I've had challenging classes in the past but 3H just takes the cake.

One of my ways of coping was to vent. And the only ones who truly "get it" were the other teachers who had the misfortune of teaching 3H as well. So we became each other's support system (because it felt so much better to know that the students misbehaved all the time and not just during your lessons). We stayed sane by exchanging stories and laughing at our outbursts and overreactions.

My favourite has got to be when the boys hid some tools in the workshop. The Living Skills teacher threatened them with, "Nanti Cikgu tuntut kat Padang Mahsyar!"

So you see, I have this love-hate relationship with the class. On one hand, each time I entered the class, I was convinced that the kids would be the death of me. On the other hand, their behaviour was so outrageous that they make the best and funniest stories.

There were 35 students in 3H, 19 boys and 16 girls. Out of the 19 boys, six stood out for all the wrong reasons. They formed this posse that seemed bent on creating anarchy in the classroom.

Let me introduce you to all six (anti-)heroes.

1) The Ringleader: C

I've written about C earlier so you've been acquainted. C started to miss a lot of school in Semester 2. At first, I was thankful for the relative peace this afforded me but after a prolonged absence, I grew worried. His friends didn't seem to know where he went. After a few weeks he reappeared.

A classmate announced, "Teacher, budak juvi dah balik". C, in his trademark apathy, ignored the jab. He just smiled a hello for me and I smiled back. It's weird but I was glad to have him back.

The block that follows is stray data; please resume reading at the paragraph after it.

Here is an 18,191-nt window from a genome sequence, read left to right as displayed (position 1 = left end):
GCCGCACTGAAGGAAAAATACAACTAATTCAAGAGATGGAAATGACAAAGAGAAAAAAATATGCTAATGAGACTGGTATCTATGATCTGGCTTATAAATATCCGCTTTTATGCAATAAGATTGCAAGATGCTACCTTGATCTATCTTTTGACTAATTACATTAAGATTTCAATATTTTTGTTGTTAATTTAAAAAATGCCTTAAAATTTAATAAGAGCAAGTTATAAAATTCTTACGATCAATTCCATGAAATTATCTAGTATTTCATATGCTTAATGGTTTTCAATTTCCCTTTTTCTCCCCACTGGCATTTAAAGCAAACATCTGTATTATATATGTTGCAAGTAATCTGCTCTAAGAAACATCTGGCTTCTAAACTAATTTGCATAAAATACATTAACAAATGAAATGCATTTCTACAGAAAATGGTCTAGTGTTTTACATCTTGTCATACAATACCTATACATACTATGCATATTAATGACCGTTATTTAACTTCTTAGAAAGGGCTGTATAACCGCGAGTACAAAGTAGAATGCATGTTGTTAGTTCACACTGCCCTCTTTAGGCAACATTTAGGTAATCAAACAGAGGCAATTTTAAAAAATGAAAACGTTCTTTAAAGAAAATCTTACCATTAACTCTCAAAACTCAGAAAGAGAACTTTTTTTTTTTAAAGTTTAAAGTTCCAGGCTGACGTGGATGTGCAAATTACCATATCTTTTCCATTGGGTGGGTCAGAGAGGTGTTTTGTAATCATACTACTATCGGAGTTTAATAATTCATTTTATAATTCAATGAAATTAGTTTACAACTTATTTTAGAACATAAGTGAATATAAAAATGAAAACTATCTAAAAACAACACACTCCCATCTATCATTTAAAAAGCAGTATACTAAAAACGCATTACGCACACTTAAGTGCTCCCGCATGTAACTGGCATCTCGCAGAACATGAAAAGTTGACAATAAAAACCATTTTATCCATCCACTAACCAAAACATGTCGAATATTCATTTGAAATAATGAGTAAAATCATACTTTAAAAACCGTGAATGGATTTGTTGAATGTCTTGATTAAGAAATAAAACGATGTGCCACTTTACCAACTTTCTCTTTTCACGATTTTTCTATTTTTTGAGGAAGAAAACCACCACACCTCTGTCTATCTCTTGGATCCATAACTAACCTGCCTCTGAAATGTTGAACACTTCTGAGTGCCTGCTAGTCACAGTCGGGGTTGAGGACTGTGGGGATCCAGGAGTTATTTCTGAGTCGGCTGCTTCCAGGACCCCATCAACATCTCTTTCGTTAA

2) The Prankster: Basher

When C wasn't around, Basher took his mantle. I had a harder time controlling him than C. He once pulled off someone else's pants during a test, revealing that poor boy's boxers. The whole class howled with laughter. Then Basher was chased by the boy all over Block C & D.

Did I mention this was during a test?

3) The Alpha-Male: Danny

Danny was the one whose pants were pulled. Any other person would be so incredibly embarrassed and not come to school for a week or so. After chasing Basher, Danny just shrugged it off and laughed at himself. He proceeded to tie his tracksuit bottoms more securely and joked that, "Aku dah ikat mati dah ni, balik rumah nanti pun aku tak boleh bukak".

This elicited fresh rounds of laughter and at that point I gave up trying to get the students to concentrate on their test as I was laughing so hard myself.

4) The Contraband Dealer: Bloom

During Ramadan, the explosive sound of firecrackers filled the air. It got so bad that the teachers did spot checks to catch the culprits and immediate suspension was meted out to those caught red-handed with the contraband items.

One day, while in 3H, a particularly loud explosion was heard. I remarked casually, "Mercun apa yang diaorang guna? Kuat betul."

Bloom happened to be seated in front of me so he started talking about the different types of firecrackers on sale. The best-selling ones were DBomb1 and Mercun Botol. The most expensive and the loudest one is, of course, DBomb1 (who came up with the catchy name, I wonder?). Bloom was very knowledgeable about the subject; he knew all about the prices, the sizes and the "power" of the different types of firecrackers.

In the middle of his Mercun 101 tutorial, he realised (rather belatedly) that he's incriminating himself. He anxiously added, "Saya tak jual Teacher. Tapi kalau Teacher nak beli, saya tahu nak beli dengan siapa".